Is he a new larker?

   
 

A number of years ago Easington was home to the Coastguards and their families, and very much a part of the community. They carried out their duties of watch-keeping and co-ordinated any emergency or rescue along the coast. They were supported by a band of auxiliary Coastguards made up of volunteers from the village and surrounding area, and commonly known as the 'Rocket Crew' or L.S.A. (Life Saving Apparatus). This band of merry men formed from all occupations and age groups were on call at all times, and if required for service they were summoned by means of firing maroons. Two loud bangs over the village usually meant only one thing, 'Ship Ashore'. To keep this band of men 'honed to perfection' four practice drills were held each year. The drills were carried out mostly at Easington on the Humber side and this involved firing a large line carrying rocket to a post (an imaginary ship). The men hauled out a larger rope (the hawser), rigged up a breeches buoy (a lifebelt with a canvas seat in it), raised the hawser by means of a tripod, hauled the breeches buoy back and forth from ship to shore by means of two ropes known as whips, and theoretically rescued all the crew of the ship safely.

   
  The rocket firing apparatus ready on the cliff top
   
  The rocket firing apparatus ready on the cliff top
Photograph - Mike Welton
   
   
  The tripod and lines set up on the cliff top
   
  The tripod and lines set up on the cliff top
Photograph - Mike Welton
   
  The breeches buoy being lowered to the
   
  The breeches buoy being lowered to the "distressed ship" on the beach
Photograph - Mike Welton
   
  The rocket team was informed of a practice by receipt of this card
   
  The rocket team was informed of a practice by receipt of this card
Photograph - Mike Welton
   
 
  The rocket firing post at Sammy's Point, Easington in 1971
   
  The rocket firing post at Sammy's Point, Easington in 1971
Photograph - G Granger
   
  The rocket firing post at Sammy's Point, Easington as it is in 2008
   
  The rocket firing post at Sammy's Point, Easington as it is in 2008
Photograph - P. Martin
   
  The rocket firing post was not always used for its intended purpose
   
  The rocket firing post was not always used for its intended purpose
Photograph courtesy of - Ken Webster
 
   
 

One particular exercise had been arranged to coincide with a visit by the Chief Coastguard. Now this particular chap (the number one, top of the heap, the godfather) had more years of service than Methuselah, enough gold rings on his sleeve to reach his arm pit, more scrambled egg on his cap than Little Chef Restaurant serve for breakfast, and enough medal ribbons to decorate a Christmas tree. He watched impassively as the exercise was carried out, and all went smoothly (what else did you expect?). On completion we all assembled in our respective teams, four in all: rocket section, whip section, hawser section and anchor section. There were five men in each section, with usually three or four extra people who helped out and eagerly waited to fill any vacancy in this élite corps. The Station Officer and a Coastguard were also present to supervise the exercise.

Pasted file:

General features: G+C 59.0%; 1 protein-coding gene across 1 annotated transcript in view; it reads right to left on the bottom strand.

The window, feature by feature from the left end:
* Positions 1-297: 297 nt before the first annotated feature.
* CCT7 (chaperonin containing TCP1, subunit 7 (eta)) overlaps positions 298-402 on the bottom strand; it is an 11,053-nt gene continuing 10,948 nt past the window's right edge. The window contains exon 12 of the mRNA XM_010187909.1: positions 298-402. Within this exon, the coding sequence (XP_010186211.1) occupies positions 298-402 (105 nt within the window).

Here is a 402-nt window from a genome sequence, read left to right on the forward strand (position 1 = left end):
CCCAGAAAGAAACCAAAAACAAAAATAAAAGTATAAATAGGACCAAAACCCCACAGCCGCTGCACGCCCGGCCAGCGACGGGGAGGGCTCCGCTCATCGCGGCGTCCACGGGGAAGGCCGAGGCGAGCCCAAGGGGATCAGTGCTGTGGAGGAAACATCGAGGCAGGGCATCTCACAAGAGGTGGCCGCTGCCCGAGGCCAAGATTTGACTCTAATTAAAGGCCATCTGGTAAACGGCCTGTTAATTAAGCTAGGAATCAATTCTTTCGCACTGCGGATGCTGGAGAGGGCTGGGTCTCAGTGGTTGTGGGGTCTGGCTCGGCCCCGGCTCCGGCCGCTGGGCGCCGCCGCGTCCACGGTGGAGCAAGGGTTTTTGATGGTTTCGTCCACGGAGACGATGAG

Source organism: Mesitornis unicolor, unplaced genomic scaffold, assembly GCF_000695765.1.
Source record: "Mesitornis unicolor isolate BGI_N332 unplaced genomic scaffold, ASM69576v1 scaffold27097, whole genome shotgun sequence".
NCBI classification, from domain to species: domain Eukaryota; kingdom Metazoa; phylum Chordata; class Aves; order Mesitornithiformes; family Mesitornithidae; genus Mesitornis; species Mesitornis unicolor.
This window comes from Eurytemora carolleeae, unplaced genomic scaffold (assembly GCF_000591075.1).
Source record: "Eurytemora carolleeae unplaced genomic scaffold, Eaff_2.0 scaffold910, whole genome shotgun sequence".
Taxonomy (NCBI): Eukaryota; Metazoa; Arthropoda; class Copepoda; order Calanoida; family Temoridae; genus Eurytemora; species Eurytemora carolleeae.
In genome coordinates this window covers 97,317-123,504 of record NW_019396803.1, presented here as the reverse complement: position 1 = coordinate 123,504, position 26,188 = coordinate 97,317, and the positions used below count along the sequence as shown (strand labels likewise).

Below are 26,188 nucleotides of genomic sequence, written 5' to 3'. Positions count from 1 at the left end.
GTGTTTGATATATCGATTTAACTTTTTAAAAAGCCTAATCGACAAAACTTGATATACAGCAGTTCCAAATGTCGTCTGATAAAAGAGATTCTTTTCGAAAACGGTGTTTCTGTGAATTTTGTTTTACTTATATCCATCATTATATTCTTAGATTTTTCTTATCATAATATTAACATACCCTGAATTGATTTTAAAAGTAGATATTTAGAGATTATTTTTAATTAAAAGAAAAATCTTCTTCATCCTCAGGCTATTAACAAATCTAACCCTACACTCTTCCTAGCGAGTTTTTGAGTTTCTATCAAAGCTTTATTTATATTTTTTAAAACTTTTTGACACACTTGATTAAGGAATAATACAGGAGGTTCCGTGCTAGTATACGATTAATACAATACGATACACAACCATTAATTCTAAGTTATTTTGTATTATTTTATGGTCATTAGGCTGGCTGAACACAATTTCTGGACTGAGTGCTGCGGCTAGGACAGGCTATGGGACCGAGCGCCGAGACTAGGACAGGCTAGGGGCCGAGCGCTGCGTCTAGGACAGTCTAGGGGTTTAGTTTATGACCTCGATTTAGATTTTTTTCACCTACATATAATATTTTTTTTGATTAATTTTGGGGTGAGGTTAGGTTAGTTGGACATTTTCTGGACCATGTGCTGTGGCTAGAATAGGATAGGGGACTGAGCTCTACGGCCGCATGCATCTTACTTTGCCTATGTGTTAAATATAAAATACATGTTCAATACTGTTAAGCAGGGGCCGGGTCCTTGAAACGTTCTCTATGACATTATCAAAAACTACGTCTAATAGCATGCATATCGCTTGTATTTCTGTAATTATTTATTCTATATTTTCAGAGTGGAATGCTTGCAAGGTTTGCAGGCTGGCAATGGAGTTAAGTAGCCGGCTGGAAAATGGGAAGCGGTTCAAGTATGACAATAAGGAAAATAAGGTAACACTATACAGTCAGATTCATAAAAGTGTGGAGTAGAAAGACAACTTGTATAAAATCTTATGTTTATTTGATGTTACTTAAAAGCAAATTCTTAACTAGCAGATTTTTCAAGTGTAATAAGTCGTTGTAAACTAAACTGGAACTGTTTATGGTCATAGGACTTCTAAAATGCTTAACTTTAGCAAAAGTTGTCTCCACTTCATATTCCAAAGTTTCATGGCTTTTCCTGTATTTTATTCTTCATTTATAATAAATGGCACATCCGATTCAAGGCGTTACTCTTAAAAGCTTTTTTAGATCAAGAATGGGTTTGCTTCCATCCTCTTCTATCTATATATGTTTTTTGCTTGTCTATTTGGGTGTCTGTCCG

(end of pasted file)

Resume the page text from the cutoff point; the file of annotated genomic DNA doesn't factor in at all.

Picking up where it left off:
This fine band of men is the rocket team outside their Easington headquarters in the early 1900s, a few years before the incident reported in this article
  This photograph shows members of the rocket team in their Easington headquarters in the 1960s. The author of this article Mike Welton is the fourth from the left.
Photograph courtesy of - Mike Welton
   
  This fine band of men is the rocket team outside their Easington headquarters in the early 1900s, a few years before the incident reported in this article
  This fine band of men is the rocket team outside their Easington headquarters in the early 1900s, a few years before the incident reported in this article
Photograph courtesy of - P. Martin
 

The Head Coastguard passed favourable comments as to the exercise, in that all had gone correctly and carried out well, but he then said “What would you do if the hawser snapped?” Now luckily it was getting dusk, as a voice from the back said, “What is he asking us for, doesn’t he know? Is he a new larker or something?” Even in the diminishing light, I have never seen anyone change colour so rapidly, from pink, to red, to purple, nor seen anyone's veins bulged so much on their head quite apart from the steam coming from under his hat and out of his ears! "Whoever said that, I want him out here in front now!" he bellowed. Needless to say no one moved and everyone was desperately trying not to laugh. He stormed off the exercise ground with the Station Officer at his heels trying to pacify him and, I am sure, in fear of his future career, leaving us all to stow away the equipment. We still got paid a £1 at the end of the night! Those were the days!

   
 
   
 

Mike Welton
June 2008